Give the guy who waves off the landing a big red button labeled "ABORT" to hit if something goes wrong. This signals the UAV (radio/flashing light/other), and it cancels the landing and tries again.

    … the F-18 couldn't sense the crew any better than a UAV could. It's up to the deck crew to look out for these things (and have a system in place to deal with them).

  3. Remember kids. Stop. Look. An Listen. An if you have to duck!!!!!!!!!!!!!

  4. Wowser. What a lucky pair of dolts.

  5. I suspect they have officially ended their Navy careers. Like Private Santiago in A Few Good Men, these two put peoples lives at risk.

  6. We're they just stupid or trying to kill themselves?

  7. Those guys are lucky the tail hook didn't snag their balls!!

  8. can you say: "Flag Mast"?

  9. Having done two tours on carriers, this will not ruin their careers.
    Mainly since they have probably just started them. You have to remember every cruise starts with a couple thousand teenagers who have never done the job on a ship before.
    Plenty of room for error.
    I almost went the "wrong way" to get a part on my first cruise.
    I just hope the LPO of those folks has his/her paperwork in order for their flight deck training.
    That could put a ding in a career……

  10. Precisely. I’m a Navy ATC and these systems aren’t new or revolutionary, and none are difficult to understand, the problem comes in when we give stick ABE’s or Undesignated Airmen a 6 or 4 week school(most fresh from highschool), and expect them to behave like seasoned professionals. These issues happen, what you would be surprised to see is how far we go to avert even the smallest mishaps. Blame no one. Things happen.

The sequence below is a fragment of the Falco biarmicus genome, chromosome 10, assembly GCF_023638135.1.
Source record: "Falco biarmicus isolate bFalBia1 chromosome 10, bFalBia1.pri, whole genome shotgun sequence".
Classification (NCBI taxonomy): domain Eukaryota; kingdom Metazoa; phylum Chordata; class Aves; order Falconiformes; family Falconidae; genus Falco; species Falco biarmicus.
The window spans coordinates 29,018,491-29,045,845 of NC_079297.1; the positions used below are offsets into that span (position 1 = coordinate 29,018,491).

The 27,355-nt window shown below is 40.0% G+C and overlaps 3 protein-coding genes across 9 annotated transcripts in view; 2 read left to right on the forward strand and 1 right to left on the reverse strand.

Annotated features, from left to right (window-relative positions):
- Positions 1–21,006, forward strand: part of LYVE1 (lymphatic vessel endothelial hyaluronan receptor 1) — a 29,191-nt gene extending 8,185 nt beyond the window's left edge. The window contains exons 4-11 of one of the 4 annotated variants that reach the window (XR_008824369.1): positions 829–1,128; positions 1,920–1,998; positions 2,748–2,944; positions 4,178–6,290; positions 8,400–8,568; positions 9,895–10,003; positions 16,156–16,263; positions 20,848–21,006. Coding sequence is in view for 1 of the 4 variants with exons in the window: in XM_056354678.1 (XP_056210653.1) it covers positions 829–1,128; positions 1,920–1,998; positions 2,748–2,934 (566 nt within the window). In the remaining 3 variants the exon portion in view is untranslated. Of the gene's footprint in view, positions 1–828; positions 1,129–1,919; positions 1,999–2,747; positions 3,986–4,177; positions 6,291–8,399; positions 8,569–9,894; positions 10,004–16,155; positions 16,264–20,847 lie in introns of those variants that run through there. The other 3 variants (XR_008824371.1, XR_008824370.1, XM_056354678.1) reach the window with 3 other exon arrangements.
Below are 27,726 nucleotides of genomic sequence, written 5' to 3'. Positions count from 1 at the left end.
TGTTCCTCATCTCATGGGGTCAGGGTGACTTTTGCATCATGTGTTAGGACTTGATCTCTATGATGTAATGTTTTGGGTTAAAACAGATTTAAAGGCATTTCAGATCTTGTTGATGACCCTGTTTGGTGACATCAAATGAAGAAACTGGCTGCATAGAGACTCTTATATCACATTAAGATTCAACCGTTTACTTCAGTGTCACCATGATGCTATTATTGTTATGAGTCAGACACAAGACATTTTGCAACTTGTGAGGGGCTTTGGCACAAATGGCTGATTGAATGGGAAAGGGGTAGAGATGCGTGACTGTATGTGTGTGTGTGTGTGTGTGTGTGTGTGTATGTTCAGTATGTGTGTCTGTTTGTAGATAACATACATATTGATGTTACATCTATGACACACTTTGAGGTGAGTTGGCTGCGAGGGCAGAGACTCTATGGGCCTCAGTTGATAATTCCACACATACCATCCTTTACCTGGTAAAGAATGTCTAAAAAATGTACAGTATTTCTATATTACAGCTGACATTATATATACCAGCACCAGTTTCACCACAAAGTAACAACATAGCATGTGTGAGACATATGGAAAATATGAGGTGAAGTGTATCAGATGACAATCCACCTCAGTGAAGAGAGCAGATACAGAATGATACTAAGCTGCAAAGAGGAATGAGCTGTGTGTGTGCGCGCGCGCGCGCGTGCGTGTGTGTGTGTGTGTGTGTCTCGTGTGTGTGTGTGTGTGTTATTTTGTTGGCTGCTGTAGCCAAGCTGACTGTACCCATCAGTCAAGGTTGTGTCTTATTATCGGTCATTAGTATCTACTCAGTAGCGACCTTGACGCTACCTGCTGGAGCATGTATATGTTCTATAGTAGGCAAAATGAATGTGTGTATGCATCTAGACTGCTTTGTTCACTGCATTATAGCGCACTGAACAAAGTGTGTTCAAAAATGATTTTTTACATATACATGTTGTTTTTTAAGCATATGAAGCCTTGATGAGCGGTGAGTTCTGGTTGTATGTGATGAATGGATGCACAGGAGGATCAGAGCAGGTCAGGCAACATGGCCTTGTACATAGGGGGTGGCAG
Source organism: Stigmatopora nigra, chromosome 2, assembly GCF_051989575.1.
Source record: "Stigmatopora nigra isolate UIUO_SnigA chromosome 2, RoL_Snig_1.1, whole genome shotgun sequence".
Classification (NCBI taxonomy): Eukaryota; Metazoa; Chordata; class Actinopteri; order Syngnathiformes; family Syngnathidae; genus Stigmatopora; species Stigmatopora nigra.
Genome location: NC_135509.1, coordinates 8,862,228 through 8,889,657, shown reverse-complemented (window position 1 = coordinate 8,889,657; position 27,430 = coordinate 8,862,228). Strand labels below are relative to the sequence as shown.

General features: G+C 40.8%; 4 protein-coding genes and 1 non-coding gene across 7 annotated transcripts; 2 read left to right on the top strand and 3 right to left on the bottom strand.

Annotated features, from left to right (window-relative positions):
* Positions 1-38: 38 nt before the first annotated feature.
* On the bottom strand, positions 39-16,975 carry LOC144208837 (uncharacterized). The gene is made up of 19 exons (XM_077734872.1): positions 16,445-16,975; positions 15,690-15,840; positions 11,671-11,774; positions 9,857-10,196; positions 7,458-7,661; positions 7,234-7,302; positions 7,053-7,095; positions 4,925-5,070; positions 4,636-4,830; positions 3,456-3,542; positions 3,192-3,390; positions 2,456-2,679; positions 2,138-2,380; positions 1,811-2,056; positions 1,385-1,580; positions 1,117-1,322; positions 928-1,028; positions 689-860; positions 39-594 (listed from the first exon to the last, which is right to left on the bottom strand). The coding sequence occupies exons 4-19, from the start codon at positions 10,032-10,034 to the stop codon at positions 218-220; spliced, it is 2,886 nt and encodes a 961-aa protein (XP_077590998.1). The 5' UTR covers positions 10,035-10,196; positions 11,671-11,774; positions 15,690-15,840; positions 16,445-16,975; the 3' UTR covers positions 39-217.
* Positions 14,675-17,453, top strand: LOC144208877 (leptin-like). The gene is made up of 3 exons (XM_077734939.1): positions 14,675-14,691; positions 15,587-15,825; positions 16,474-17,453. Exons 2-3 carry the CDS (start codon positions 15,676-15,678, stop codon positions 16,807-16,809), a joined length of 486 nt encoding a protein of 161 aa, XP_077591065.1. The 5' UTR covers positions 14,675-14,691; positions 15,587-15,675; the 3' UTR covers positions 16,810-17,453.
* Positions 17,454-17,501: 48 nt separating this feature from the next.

11. Hope they wore they're brown undies. bet they watch where they are going next time. Lucky.

  12. Saw this on another site – if you look at the video at the beginning you will notice that the deck was already foul when they were walking out there -note the big flashing "F" at the top of the screen. It's not clear if these guys starting to walk out into the landing area caused the deck to go foul in the first place. Also you can see that the A/C was already waived off just as they were starting to walk out – see the flashing "W" in the bottom center of the screen right when the scene switches to the deck camera (that's the view with the cross-hairs).

  13. Brian is spot on. It's entirely likely that the fowl deck resulted from something other than what everyone has assumed. In fact, it's possible or likely that the guys going into the LA were going to fix the problem that resulted in a fowl deck in the first place. The fact that there are two guys going into the LA also supports this idea.

    Bobby, Larry, M-1: None of you has the slightest clue what you're talking about. STFU.

  14. Jamie Foxx did a film "Stealth" about a Navy UAV test program that goes rouge. Guess SCI-FI is not so fictional anymore.

  15. I'm kind of curious, what happened to the LSO's during this incident, wouldn't they noticed the errant crewmen or would they be facing the wrong way to see them until roughly the same time the pilot did. What about the people up in the pri-fly, I would think that they would have seen them.